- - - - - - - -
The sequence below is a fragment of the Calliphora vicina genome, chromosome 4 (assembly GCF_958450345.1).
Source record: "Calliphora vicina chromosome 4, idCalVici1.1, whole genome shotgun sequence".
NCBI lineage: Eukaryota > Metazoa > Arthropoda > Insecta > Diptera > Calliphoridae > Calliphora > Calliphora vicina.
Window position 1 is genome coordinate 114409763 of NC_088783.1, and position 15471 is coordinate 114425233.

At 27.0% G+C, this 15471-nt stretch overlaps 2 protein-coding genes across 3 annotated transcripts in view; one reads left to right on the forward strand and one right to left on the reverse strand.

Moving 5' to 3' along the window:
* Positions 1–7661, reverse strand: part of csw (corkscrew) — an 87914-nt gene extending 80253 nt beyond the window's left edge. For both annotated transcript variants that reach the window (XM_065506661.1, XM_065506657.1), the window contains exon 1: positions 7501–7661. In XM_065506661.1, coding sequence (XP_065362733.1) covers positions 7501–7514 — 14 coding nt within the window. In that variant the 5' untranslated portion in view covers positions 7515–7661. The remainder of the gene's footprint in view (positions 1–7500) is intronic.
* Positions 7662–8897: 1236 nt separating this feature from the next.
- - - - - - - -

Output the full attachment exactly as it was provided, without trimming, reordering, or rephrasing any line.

The sequence below is a fragment of the Calliphora vicina genome, chromosome 4 (assembly GCF_958450345.1).
Source record: "Calliphora vicina chromosome 4, idCalVici1.1, whole genome shotgun sequence".
NCBI lineage: Eukaryota > Metazoa > Arthropoda > Insecta > Diptera > Calliphoridae > Calliphora > Calliphora vicina.
Window position 1 is genome coordinate 114409763 of NC_088783.1, and position 15471 is coordinate 114425233.

At 27.0% G+C, this 15471-nt stretch overlaps 2 protein-coding genes across 3 annotated transcripts in view; one reads left to right on the forward strand and one right to left on the reverse strand.

Moving 5' to 3' along the window:
* Positions 1–7661, reverse strand: part of csw (corkscrew) — an 87914-nt gene extending 80253 nt beyond the window's left edge. For both annotated transcript variants that reach the window (XM_065506661.1, XM_065506657.1), the window contains exon 1: positions 7501–7661. In XM_065506661.1, coding sequence (XP_065362733.1) covers positions 7501–7514 — 14 coding nt within the window. In that variant the 5' untranslated portion in view covers positions 7515–7661. The remainder of the gene's footprint in view (positions 1–7500) is intronic.
* Positions 7662–8897: 1236 nt separating this feature from the next.